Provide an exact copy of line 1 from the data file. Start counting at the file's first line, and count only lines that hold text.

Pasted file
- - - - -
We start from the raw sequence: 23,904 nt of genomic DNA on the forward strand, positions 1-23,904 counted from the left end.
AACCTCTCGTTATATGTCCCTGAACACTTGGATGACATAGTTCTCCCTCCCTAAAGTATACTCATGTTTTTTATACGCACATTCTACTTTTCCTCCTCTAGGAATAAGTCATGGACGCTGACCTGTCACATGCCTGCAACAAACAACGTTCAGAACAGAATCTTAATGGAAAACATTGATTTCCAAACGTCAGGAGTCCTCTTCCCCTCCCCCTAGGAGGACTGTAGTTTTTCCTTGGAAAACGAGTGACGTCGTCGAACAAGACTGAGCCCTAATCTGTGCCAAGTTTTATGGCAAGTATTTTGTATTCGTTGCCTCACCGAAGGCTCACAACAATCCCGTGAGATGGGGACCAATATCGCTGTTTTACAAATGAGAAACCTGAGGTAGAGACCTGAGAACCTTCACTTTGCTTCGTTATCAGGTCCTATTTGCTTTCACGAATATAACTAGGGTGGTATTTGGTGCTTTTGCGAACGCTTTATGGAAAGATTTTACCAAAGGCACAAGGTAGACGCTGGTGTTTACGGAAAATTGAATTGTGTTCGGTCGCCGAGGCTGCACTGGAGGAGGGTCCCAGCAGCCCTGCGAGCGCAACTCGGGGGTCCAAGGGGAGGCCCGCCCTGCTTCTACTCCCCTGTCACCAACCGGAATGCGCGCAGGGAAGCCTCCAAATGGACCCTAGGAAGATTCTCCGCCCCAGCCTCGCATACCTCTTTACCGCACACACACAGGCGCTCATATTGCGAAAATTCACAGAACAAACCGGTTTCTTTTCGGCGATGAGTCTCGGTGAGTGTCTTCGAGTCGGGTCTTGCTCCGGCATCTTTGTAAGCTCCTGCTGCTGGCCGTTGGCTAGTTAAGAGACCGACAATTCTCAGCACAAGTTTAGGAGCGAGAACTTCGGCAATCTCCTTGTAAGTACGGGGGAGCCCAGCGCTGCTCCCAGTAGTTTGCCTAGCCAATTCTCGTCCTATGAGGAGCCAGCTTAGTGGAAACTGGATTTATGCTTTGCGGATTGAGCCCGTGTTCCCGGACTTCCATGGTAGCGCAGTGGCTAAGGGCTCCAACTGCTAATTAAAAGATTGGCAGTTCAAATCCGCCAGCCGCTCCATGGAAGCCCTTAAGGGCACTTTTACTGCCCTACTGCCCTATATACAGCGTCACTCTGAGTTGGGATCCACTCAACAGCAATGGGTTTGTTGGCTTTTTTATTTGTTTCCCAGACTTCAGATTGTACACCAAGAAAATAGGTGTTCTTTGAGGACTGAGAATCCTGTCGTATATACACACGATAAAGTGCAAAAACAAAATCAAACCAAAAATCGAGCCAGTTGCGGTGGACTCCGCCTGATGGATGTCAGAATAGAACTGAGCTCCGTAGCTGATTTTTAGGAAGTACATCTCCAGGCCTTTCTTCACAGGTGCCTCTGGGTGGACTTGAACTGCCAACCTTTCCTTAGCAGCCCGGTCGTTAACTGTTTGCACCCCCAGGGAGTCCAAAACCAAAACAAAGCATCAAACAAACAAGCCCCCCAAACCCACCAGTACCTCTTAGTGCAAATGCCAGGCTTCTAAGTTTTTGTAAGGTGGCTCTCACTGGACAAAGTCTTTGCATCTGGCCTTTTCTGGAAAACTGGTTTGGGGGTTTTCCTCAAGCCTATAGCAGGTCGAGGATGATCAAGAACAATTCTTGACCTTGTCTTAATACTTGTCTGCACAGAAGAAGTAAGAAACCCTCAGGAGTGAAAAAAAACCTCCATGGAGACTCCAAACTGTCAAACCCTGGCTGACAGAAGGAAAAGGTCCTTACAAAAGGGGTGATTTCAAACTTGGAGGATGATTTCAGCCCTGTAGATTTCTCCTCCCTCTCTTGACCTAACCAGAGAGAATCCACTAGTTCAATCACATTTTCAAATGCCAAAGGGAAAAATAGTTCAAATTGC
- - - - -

We start from the raw sequence: 23,904 nt of genomic DNA on the forward strand, positions 1-23,904 counted from the left end.